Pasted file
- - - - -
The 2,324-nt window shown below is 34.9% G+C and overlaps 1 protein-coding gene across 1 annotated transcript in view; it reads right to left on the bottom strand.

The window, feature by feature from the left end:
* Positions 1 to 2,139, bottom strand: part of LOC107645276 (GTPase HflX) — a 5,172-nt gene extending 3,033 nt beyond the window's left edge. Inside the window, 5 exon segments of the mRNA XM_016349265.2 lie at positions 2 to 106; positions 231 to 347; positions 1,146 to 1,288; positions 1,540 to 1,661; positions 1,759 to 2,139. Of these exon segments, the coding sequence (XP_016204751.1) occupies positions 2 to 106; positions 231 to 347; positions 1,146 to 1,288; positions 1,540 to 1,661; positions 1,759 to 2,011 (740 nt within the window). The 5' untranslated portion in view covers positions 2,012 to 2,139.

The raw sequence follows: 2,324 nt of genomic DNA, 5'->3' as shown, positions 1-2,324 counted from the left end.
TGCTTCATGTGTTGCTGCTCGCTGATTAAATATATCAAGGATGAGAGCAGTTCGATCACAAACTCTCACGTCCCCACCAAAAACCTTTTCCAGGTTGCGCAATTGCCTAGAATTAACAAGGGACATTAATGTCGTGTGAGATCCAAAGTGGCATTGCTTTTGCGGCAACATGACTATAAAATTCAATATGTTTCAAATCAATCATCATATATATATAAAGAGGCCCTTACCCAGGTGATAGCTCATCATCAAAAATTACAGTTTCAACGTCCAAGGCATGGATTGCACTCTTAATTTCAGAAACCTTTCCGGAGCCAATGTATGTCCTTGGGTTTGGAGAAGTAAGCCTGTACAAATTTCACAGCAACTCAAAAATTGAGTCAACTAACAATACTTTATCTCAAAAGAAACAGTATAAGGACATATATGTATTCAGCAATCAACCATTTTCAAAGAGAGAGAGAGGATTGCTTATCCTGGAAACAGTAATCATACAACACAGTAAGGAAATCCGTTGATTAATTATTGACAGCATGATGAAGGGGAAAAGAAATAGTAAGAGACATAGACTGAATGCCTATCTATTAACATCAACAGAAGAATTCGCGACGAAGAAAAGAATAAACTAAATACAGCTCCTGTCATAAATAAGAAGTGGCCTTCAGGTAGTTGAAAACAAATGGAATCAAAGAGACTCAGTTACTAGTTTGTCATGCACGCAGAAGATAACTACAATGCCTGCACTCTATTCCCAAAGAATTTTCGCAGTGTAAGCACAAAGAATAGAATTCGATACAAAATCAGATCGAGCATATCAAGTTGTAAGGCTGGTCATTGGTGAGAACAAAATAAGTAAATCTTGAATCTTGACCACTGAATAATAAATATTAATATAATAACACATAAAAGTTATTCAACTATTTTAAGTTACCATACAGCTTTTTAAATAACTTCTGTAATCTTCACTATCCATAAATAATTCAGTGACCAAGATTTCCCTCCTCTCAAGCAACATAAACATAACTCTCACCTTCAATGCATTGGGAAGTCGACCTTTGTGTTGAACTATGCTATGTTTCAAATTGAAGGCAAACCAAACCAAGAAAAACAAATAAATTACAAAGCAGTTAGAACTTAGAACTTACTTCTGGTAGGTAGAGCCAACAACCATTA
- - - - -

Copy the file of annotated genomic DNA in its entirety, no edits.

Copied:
The 2,324-nt window shown below is 34.9% G+C and overlaps 1 protein-coding gene across 1 annotated transcript in view; it reads right to left on the bottom strand.

The window, feature by feature from the left end:
* Positions 1 to 2,139, bottom strand: part of LOC107645276 (GTPase HflX) — a 5,172-nt gene extending 3,033 nt beyond the window's left edge. Inside the window, 5 exon segments of the mRNA XM_016349265.2 lie at positions 2 to 106; positions 231 to 347; positions 1,146 to 1,288; positions 1,540 to 1,661; positions 1,759 to 2,139. Of these exon segments, the coding sequence (XP_016204751.1) occupies positions 2 to 106; positions 231 to 347; positions 1,146 to 1,288; positions 1,540 to 1,661; positions 1,759 to 2,011 (740 nt within the window). The 5' untranslated portion in view covers positions 2,012 to 2,139.

The raw sequence follows: 2,324 nt of genomic DNA, 5'->3' as shown, positions 1-2,324 counted from the left end.
TGCTTCATGTGTTGCTGCTCGCTGATTAAATATATCAAGGATGAGAGCAGTTCGATCACAAACTCTCACGTCCCCACCAAAAACCTTTTCCAGGTTGCGCAATTGCCTAGAATTAACAAGGGACATTAATGTCGTGTGAGATCCAAAGTGGCATTGCTTTTGCGGCAACATGACTATAAAATTCAATATGTTTCAAATCAATCATCATATATATATAAAGAGGCCCTTACCCAGGTGATAGCTCATCATCAAAAATTACAGTTTCAACGTCCAAGGCATGGATTGCACTCTTAATTTCAGAAACCTTTCCGGAGCCAATGTATGTCCTTGGGTTTGGAGAAGTAAGCCTGTACAAATTTCACAGCAACTCAAAAATTGAGTCAACTAACAATACTTTATCTCAAAAGAAACAGTATAAGGACATATATGTATTCAGCAATCAACCATTTTCAAAGAGAGAGAGAGGATTGCTTATCCTGGAAACAGTAATCATACAACACAGTAAGGAAATCCGTTGATTAATTATTGACAGCATGATGAAGGGGAAAAGAAATAGTAAGAGACATAGACTGAATGCCTATCTATTAACATCAACAGAAGAATTCGCGACGAAGAAAAGAATAAACTAAATACAGCTCCTGTCATAAATAAGAAGTGGCCTTCAGGTAGTTGAAAACAAATGGAATCAAAGAGACTCAGTTACTAGTTTGTCATGCACGCAGAAGATAACTACAATGCCTGCACTCTATTCCCAAAGAATTTTCGCAGTGTAAGCACAAAGAATAGAATTCGATACAAAATCAGATCGAGCATATCAAGTTGTAAGGCTGGTCATTGGTGAGAACAAAATAAGTAAATCTTGAATCTTGACCACTGAATAATAAATATTAATATAATAACACATAAAAGTTATTCAACTATTTTAAGTTACCATACAGCTTTTTAAATAACTTCTGTAATCTTCACTATCCATAAATAATTCAGTGACCAAGATTTCCCTCCTCTCAAGCAACATAAACATAACTCTCACCTTCAATGCATTGGGAAGTCGACCTTTGTGTTGAACTATGCTATGTTTCAAATTGAAGGCAAACCAAACCAAGAAAAACAAATAAATTACAAAGCAGTTAGAACTTAGAACTTACTTCTGGTAGGTAGAGCCAACAACCATTA